Adin Lenchner ’12 served as an intern for the Joe Kennedy for Congress campaign during spring break, and for U.S. Senate candidate Elizabeth Warren during his winter break.
Mission accomplished: I think the biggest accomplishment for the Roosevelt Institute has been helping to build a culture of political engagement on campus. Students and faculty know they can count on the Roosevelt chapter to provide a space to discuss pressing issues and take ownership of them. Young people have historically been seen as politically apathetic and uninformed. Part of what Roosevelt strives to prove is that the idea of Millennial political apathy is a myth. If my experience at Wheaton and with Roosevelt is any evidence, while there is a lot of work to do, the hyperbole about my apathetic generation is overblown. The atmosphere of political and social discourse at Wheaton has grown in a meaningful way since I’ve been here and I am certain that Roosevelt played a hand in that.”
Working for Kennedy: I worked with the campaign staff on whatever projects they needed done. The first big effort of a campaign is to get on the ballot. To do so, the campaign needs to gather a certain number of certified signatures from voters in the district, so all the interns (or Springterns, as we were called) helped with that. I also worked on various projects from the press secretary, campaign manager, and field director.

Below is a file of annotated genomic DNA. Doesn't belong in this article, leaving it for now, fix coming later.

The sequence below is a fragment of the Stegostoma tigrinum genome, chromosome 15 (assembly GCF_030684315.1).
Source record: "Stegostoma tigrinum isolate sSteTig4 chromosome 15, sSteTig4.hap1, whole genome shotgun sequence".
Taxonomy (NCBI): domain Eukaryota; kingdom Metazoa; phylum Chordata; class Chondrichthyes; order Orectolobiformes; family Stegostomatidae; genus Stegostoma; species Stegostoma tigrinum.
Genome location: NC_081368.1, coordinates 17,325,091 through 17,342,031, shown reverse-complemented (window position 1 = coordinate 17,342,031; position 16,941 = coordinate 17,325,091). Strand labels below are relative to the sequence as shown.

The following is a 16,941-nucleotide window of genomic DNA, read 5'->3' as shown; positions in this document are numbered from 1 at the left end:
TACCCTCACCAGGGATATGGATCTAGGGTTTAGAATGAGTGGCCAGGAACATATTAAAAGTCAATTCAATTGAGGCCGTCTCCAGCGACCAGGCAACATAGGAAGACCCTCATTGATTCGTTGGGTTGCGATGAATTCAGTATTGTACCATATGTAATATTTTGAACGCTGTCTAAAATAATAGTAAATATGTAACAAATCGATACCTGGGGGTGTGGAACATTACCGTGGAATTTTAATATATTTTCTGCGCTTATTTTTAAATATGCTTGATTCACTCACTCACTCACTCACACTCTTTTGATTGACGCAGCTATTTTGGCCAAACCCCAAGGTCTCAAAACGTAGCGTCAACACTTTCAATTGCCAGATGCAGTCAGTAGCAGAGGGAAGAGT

Working for Warren: I interned directly for the press secretary. I helped her with day-to-day tasks. They included establishing media contacts, helping to write media advisories and doing advance research for campaign events to field press requests.
Political beliefs: I believe that politics are and should be a manifestation of a set of values and a broader vision of how society could be. For me, this notion has been anchored in the Jewish idea of Tzadakah. Tzadakah has come to be translated as the English word charity. The Hebrew root of the word, tzdek, translates as justice. The implication is that the physical manifestation of justice is the collective responsibility to help one another. This has a profound implication: justice must be made; it will not simply come to be. This mentality is one that has helped me to stay committed and passionate about politics.
Making progress: The work I have done and have helped campaigns to do that has been the most meaningful is traveling around the district and connecting with people and their families. Too often voices, thoughts, and concerns are left by the wayside as a result of disenfranchisement, apathy or cynicism. Connecting with individuals and organizing with them to make meaningful change in our communities and our country has been a powerful experience.